Kayode Fasua in Abeokuta
The Academic Staff Union of Universities (ASUU) yesterday ruled out calling off its ongoing nationwide strike despite the olive branch from President Muhammadu Buhari directing the payment of the withheld February and March salaries of its members.
The lecturers’ salaries were withheld following their refusal to register on the Integrated Payroll and Personnel Information System (IPPIS) as ordered by the federal government.
But the president on Tuesday directed the payment of the salaries to cushion the effects of COVID-19 pandemic on the lecturers.
National President of the union, Prof. Abiodun Ogunyemi, in a reaction to the Buhari’s directive, said the strike would not be called off.
He added that the strike was not only because of the dispute over IPPIS, adding that the federal government’s gesture would only create a conducive environment for a constructive engagement between the two parties.
“It will lead to a meaningful dialogue. The ongoing industrial strike action by the union is still on. Our strike is not just about the IPPIS,” he said.
The ASUU president wondered why the federal government directed the vice-chancellors to pay lecturers with their Bank Verification Number (BVN).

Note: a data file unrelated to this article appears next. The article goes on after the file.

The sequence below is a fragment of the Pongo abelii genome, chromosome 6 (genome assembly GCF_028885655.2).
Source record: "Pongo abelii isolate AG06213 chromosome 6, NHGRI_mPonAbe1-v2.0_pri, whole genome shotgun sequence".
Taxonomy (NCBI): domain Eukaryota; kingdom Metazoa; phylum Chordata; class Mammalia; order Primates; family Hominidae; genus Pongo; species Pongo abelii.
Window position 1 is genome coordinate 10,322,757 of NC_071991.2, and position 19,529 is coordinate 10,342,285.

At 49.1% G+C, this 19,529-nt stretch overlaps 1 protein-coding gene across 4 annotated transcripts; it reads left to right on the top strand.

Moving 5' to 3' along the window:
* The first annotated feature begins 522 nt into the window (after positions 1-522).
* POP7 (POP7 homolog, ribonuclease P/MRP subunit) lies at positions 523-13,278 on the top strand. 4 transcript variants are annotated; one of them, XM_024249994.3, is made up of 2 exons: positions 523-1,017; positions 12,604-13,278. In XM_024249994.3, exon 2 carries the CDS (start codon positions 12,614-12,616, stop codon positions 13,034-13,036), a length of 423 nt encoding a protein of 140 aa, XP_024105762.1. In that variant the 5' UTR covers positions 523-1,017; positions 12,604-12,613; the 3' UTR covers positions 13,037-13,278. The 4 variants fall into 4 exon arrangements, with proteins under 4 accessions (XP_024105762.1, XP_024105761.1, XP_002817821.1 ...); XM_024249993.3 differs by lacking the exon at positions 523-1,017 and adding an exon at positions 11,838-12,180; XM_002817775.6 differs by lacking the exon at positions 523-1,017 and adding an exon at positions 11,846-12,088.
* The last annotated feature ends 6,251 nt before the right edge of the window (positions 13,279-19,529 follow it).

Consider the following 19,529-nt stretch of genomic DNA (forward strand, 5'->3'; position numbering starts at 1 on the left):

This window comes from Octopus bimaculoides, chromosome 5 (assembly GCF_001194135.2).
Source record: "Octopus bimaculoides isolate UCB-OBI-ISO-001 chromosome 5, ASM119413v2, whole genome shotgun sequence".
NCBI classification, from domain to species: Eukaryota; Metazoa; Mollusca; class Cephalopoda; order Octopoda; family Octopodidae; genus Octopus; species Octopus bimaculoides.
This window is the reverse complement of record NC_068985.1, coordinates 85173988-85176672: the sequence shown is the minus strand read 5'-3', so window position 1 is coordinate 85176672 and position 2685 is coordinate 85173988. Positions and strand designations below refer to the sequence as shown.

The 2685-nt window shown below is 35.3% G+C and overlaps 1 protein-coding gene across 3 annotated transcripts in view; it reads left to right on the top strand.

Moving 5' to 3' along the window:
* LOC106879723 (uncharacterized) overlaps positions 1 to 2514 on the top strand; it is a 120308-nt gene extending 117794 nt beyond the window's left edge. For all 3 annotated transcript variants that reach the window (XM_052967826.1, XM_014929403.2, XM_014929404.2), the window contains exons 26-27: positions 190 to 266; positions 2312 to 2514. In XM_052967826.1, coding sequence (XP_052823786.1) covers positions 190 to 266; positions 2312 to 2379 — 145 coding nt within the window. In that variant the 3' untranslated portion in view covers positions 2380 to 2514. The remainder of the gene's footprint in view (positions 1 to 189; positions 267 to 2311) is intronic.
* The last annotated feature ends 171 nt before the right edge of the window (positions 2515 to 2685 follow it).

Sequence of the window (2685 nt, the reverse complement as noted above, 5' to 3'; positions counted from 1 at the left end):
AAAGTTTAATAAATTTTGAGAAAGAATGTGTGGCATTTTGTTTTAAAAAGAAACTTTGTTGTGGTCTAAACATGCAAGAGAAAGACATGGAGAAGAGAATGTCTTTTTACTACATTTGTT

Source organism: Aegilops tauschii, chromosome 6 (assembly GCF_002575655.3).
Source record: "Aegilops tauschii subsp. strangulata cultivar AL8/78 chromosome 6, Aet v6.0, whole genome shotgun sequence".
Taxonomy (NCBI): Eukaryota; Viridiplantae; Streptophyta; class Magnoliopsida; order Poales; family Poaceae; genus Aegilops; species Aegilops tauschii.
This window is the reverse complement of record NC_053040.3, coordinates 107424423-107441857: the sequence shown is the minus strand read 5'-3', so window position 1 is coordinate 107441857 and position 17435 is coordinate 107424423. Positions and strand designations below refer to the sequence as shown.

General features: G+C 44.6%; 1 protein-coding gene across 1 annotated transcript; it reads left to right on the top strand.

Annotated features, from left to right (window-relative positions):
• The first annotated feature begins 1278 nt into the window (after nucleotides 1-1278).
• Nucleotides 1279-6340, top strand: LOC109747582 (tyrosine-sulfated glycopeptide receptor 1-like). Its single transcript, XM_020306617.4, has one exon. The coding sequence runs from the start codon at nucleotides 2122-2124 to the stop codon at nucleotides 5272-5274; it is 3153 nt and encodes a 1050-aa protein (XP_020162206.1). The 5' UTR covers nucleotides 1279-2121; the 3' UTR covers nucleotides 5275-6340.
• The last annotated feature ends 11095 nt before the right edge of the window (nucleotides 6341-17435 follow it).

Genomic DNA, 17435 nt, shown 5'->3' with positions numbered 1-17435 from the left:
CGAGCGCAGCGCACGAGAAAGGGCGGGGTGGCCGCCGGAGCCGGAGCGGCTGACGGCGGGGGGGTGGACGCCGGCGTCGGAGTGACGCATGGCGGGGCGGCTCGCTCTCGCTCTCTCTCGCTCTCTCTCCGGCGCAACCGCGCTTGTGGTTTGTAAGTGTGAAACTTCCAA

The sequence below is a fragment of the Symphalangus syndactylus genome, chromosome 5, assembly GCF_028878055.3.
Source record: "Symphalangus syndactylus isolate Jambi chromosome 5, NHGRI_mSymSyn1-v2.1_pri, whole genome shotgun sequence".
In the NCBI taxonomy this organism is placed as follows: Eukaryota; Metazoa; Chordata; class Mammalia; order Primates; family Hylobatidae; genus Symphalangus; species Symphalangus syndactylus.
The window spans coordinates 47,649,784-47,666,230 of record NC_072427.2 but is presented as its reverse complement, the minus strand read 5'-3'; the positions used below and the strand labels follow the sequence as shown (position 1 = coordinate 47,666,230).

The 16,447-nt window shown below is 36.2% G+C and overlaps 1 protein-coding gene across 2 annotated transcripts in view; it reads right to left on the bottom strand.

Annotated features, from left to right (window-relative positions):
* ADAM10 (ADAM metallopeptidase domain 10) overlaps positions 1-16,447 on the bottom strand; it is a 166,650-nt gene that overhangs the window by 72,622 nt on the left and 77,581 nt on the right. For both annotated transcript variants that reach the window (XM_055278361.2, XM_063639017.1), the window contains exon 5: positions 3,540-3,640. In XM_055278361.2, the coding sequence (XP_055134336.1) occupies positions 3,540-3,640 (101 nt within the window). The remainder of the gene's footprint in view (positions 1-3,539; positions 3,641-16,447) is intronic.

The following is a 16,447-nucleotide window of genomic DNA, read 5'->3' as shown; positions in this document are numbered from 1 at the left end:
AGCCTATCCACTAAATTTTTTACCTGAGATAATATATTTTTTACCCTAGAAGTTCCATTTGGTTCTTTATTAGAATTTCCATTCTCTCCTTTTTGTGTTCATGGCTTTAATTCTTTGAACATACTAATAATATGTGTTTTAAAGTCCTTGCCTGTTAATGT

“Our members weren’t paid with BVN in the past,” he added.
ASUU also expressed optimism that a Nigerian-made vaccine for the treatment of COVID-19 is achievable, provided there is political will to empower the nation’s biomedical and behavioural scientists, among other scholars, to undertake cutting-edge researches.
Ogunyemi expressed the conviction in Abeokuta, the Ogun State capital, when he led members of the association to donate 1,000 pieces of hand sanitisers to the state government.
Delivering the items to the state’s Deputy Governor, Mrs. Noimot Salako-Oyedele, Ogunyemi, said Nigeria could develop a vaccine for COVID-19 provided experts the researchers were well funded.
“For instance, conscious and determined investment in university education at national and sub-national levels would give our country quality medical scientists, behavioural scientists, creative scholars and other cream of informed citizens who can respond intelligently to challenges like the COVID-19 pandemic.
“To achieve better results, we believe Nigerian governments at the federal and state levels need to work with public intellectuals and patriotic trade unions like ASUU.
“We also believe such collaborative efforts should be channelled towards addressing issues of funding, conditions of service, academic freedom and university autonomy and other matters which are germane to repositioning Nigerian universities for global competitiveness,” he stated.
Ogunyemi added that ASUU’s involvement in the war against COVID-19 pandemic was consequent upon the directive issued to all its 70 branches and 13 zones, to play active roles in the fight against the spread of the virus in Nigeria.